How ‘Going Viral’ Can Be Detrimental To Your Small Business

How ‘Going Viral’ Can Be Detrimental To Your Small Business
Facebook may have decided that you shouldn’t see the news, but we think you deserve to be in the know with Lifehacker Australia’s content. To sign up for our daily newsletter covering the latest news, hacks and reviews, head HERE. For a running feed of all our stories, follow us on Twitter HERE. Or you can bookmark the Lifehacker Australia homepage to visit whenever you need a fix.

While going viral — that is, having your products or store become briefly famous online and seen by millions of people — can be seen as the holy grail of small business, it can also stop your business in its tracks if not handled correctly. If you’re not prepared for a sudden influx in demand and customers, the effect of going viral could be detrimental to your business.

Many small businesses have gotten their wings after going viral, of course, and these are the stories many business owners think of while dreaming of going viral. The now-favourite snack of many savy city-dwellers — the Cronut — had its origins this way, while the makers of ‘The Dress’ (you know the one) saw a huge boost in sales after their accidental viral hit.

Closer to home, Canberra cafe Pâtissez knew they had a hit on their hands when Instagram and Facebook photos of their signature ‘Freakshakes’ led to almost 50,000 likes on Facebook and a similar number on Instagram, along with a host of imitators across the world. Researching their business for a story I was writing at the time turned up a downside to that sudden publicity, however.

Operating out of a single small premises with barely enough seating space for 30 patrons, the popularity of their cafe led to an unfortunate collection of one star reviews on TripAdvisor (and likely other review sites). These were almost all complaining about the obvious symptoms of a small establishment dealing with higher demand than it was designed for — crowding, lines, waits for food and drinks, slow service. My friends who were locals down in Canberra even advised me away from the place, mainly citing the inconveniences of crowds and lines. While the majority of reviews are still positive, research has shown that as few as seven negative tweets or Facebook posts could be enough to ruin your business.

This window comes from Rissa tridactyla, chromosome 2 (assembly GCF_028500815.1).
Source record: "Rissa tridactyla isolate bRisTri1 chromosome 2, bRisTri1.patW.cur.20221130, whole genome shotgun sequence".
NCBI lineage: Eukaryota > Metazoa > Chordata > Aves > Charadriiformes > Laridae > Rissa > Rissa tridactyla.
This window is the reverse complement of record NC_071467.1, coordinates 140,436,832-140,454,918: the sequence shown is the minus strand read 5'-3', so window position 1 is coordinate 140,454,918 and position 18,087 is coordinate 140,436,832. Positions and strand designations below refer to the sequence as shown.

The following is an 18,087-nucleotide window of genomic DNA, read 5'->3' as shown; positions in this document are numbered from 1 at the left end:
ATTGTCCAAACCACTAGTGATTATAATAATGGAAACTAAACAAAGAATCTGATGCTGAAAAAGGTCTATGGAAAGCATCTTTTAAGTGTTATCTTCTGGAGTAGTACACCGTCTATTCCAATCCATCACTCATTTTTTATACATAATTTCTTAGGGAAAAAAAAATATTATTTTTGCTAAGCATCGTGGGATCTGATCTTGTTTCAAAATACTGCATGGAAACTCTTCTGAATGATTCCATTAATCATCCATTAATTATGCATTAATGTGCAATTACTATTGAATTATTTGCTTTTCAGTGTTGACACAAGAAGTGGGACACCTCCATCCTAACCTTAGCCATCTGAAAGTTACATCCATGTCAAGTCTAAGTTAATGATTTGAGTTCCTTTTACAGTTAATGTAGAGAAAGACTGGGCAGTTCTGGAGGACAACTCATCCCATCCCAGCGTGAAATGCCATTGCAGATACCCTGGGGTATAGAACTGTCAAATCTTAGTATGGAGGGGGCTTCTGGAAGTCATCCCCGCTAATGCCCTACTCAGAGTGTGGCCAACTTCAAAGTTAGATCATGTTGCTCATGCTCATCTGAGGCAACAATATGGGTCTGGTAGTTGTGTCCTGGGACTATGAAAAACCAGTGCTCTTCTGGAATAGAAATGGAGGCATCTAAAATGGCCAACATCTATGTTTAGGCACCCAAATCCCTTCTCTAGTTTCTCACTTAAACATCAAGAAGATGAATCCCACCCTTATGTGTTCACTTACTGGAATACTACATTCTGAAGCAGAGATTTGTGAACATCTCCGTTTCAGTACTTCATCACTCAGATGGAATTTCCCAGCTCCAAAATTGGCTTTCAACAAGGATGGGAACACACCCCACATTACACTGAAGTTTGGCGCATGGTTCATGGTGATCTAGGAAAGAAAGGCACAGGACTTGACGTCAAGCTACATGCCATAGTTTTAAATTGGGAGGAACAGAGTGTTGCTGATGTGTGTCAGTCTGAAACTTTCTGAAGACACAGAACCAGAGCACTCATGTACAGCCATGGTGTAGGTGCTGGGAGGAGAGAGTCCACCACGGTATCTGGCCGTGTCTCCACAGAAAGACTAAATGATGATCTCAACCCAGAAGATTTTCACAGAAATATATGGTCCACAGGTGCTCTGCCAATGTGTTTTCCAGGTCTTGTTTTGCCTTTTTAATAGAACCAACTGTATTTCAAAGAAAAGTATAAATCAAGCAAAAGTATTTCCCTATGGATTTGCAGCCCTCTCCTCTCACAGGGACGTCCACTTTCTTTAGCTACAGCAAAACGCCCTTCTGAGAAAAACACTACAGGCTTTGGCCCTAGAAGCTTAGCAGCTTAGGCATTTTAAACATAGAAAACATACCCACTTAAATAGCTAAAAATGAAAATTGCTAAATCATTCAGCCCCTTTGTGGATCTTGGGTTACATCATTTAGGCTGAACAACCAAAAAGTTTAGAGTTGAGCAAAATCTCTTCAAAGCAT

Alright boys & girls a few notes before yet another loony weekend! Our shakes are definitely becoming worthy of their title! Our epic FreakShakes™ are becoming quite the Freakshow every day & yet again your patience & love for our products is sooooo freaking amazing! The wait for a table over the weekend can get quite extensive so we always have a wait list where we take your name & number so we can call you when a table's ready. That way you can go for a stroll & chill out rather then having to freeze your bums off out the front. With the shakes, a lot of love & care go into putting each one together so please be patient! We always make sure each one is perfect before we send it out. Finally…every element that goes in to each shake is house made (with exception to Mr. Nutella Pretzel) so there is a limit to how much we have each day & with how mad people are for them we sell out of most by the afternoon. Thank you again everyone! Ps. Stay tuned…new shakes coming soon ?? #TheFreakshow #Patissez #patisserie #canberra #eatcanberra #shakes #epicshakes #epicshaketime #frenchvanilla #nutella #pretzels #chocfudge #saltedcaramel #FreakShakes #freakshake

A post shared by Shakes✖️Doughies✖️Coffee (@patissez) on

Wile Pâtissez used the opportunity to expand into a second store and ease the pressure on the original location, it’s a prime example of how not being able to meet demand can be just as bad as lacking that demand in the first place. One of the major elements that defines viral content is the fact that it’s completely temporary — popular today, gone tomorrow. That means that if you do happen to go viral, it’s not just a free ride to success. In fact, you may have to work even harder to make sure that a core customer base will continue to spread the word about your business once the viral traffic has dried up.

While businesses usually have little say in whether they go truly viral or not, it doesn’t hurt to be prepared to work through that process if it does happen. Instead of actively seeking viral fame however, Sefton Media recommends aiming for something they’ve called ‘slow viral’ — where instead of trying to reach millions, you aim for smaller groups of around 100 people who are more likely to be actively passionate about your business. If you focus on retaining these 100 people as loyal customers who will in turn be your supporters and your referrers, spreading your message in the world, then you’ll be setting yourself up for greater long-term success than you would with a short-term viral hit.